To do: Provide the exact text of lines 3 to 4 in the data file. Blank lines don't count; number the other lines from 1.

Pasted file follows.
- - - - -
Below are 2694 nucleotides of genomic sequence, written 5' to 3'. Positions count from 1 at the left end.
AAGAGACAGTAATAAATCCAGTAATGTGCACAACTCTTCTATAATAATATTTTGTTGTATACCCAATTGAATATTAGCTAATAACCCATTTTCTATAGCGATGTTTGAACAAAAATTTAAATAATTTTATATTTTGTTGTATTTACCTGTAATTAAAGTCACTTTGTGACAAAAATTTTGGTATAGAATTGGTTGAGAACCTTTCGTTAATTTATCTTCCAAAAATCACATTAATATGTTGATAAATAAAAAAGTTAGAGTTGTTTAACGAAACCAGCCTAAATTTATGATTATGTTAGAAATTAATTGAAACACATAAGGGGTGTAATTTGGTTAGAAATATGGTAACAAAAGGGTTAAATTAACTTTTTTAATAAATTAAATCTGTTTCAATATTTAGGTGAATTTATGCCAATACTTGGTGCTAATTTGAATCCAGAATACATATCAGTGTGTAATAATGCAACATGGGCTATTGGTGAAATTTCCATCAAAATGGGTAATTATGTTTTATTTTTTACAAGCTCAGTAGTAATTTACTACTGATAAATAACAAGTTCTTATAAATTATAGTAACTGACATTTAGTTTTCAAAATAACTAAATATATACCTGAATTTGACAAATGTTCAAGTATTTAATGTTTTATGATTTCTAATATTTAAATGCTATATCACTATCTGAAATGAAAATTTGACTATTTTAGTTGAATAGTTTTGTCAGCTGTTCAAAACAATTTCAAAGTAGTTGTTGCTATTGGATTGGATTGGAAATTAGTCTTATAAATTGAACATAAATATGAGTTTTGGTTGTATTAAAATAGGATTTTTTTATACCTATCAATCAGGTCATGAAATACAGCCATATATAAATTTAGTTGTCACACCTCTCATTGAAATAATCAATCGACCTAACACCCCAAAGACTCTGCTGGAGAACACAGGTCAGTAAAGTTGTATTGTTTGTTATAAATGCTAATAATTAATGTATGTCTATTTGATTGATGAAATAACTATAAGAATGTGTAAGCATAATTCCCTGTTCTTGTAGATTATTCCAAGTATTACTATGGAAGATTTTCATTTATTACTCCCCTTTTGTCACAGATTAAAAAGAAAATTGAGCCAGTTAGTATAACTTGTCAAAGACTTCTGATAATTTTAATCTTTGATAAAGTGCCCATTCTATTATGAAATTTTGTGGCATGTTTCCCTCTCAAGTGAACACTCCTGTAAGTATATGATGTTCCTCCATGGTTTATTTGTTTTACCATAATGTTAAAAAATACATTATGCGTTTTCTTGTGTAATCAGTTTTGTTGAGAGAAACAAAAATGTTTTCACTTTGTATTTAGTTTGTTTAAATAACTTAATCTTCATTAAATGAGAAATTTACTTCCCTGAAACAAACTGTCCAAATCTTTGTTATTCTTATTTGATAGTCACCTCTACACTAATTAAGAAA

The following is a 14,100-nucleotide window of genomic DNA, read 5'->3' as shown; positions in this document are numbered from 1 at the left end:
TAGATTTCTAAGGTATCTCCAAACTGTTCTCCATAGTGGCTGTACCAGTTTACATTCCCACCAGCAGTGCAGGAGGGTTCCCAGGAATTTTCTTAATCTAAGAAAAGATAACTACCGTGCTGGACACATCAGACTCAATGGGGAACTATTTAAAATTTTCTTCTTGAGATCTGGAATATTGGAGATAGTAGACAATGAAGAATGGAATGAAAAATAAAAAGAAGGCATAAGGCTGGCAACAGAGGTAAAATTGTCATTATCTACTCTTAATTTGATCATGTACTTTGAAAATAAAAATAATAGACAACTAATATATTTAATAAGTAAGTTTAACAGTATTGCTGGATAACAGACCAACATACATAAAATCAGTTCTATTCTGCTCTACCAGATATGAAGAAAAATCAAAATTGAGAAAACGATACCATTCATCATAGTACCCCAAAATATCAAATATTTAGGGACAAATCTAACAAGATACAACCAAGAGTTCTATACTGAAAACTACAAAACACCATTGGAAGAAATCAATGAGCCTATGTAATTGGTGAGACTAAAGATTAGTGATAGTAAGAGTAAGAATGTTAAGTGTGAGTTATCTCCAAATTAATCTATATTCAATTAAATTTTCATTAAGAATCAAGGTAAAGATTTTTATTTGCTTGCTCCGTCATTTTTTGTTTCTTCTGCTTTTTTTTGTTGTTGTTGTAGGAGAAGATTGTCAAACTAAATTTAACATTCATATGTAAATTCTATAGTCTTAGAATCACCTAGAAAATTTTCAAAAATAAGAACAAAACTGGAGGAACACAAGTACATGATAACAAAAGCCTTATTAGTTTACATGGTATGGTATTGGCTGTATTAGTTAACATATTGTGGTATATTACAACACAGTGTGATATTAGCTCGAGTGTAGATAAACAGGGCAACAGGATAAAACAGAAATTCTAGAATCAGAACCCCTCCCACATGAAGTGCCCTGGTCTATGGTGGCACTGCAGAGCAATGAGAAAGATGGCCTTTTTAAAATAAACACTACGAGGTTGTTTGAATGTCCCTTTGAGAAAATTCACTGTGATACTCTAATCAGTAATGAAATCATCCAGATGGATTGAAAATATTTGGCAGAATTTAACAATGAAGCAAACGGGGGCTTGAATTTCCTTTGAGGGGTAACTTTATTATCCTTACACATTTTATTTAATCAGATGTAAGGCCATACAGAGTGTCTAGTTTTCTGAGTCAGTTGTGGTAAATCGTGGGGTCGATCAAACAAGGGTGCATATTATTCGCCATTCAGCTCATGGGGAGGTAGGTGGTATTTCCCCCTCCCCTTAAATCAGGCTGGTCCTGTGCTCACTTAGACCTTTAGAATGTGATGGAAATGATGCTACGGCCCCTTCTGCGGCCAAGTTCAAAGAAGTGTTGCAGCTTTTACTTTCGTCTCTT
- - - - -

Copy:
The following is a 14,100-nucleotide window of genomic DNA, read 5'->3' as shown; positions in this document are numbered from 1 at the left end:
TAGATTTCTAAGGTATCTCCAAACTGTTCTCCATAGTGGCTGTACCAGTTTACATTCCCACCAGCAGTGCAGGAGGGTTCCCAGGAATTTTCTTAATCTAAGAAAAGATAACTACCGTGCTGGACACATCAGACTCAATGGGGAACTATTTAAAATTTTCTTCTTGAGATCTGGAATATTGGAGATAGTAGACAATGAAGAATGGAATGAAAAATAAAAAGAAGGCATAAGGCTGGCAACAGAGGTAAAATTGTCATTATCTACTCTTAATTTGATCATGTACTTTGAAAATAAAAATAATAGACAACTAATATATTTAATAAGTAAGTTTAACAGTATTGCTGGATAACAGACCAACATACATAAAATCAGTTCTATTCTGCTCTACCAGATATGAAGAAAAATCAAAATTGAGAAAACGATACCATTCATCATAGTACCCCAAAATATCAAATATTTAGGGACAAATCTAACAAGATACAACCAAGAGTTCTATACTGAAAACTACAAAACACCATTGGAAGAAATCAATGAGCCTATGTAATTGGTGAGACTAAAGATTAGTGATAGTAAGAGTAAGAATGTTAAGTGTGAGTTATCTCCAAATTAATCTATATTCAATTAAATTTTCATTAAGAATCAAGGTAAAGATTTTTATTTGCTTGCTCCGTCATTTTTTGTTTCTTCTGCTTTTTTTTGTTGTTGTTGTAGGAGAAGATTGTCAAACTAAATTTAACATTCATATGTAAATTCTATAGTCTTAGAATCACCTAGAAAATTTTCAAAAATAAGAACAAAACTGGAGGAACACAAGTACATGATAACAAAAGCCTTATTAGTTTACATGGTATGGTATTGGCTGTATTAGTTAACATATTGTGGTATATTACAACACAGTGTGATATTAGCTCGAGTGTAGATAAACAGGGCAACAGGATAAAACAGAAATTCTAGAATCAGAACCCCTCCCACATGAAGTGCCCTGGTCTATGGTGGCACTGCAGAGCAATGAGAAAGATGGCCTTTTTAAAATAAACACTACGAGGTTGTTTGAATGTCCCTTTGAGAAAATTCACTGTGATACTCTAATCAGTAATGAAATCATCCAGATGGATTGAAAATATTTGGCAGAATTTAACAATGAAGCAAACGGGGGCTTGAATTTCCTTTGAGGGGTAACTTTATTATCCTTACACATTTTATTTAATCAGATGTAAGGCCATACAGAGTGTCTAGTTTTCTGAGTCAGTTGTGGTAAATCGTGGGGTCGATCAAACAAGGGTGCATATTATTCGCCATTCAGCTCATGGGGAGGTAGGTGGTATTTCCCCCTCCCCTTAAATCAGGCTGGTCCTGTGCTCACTTAGACCTTTAGAATGTGATGGAAATGATGCTACGGCCCCTTCTGCGGCCAAGTTCAAAGAAGTGTTGCAGCTTTTACTTTCGTCTCTT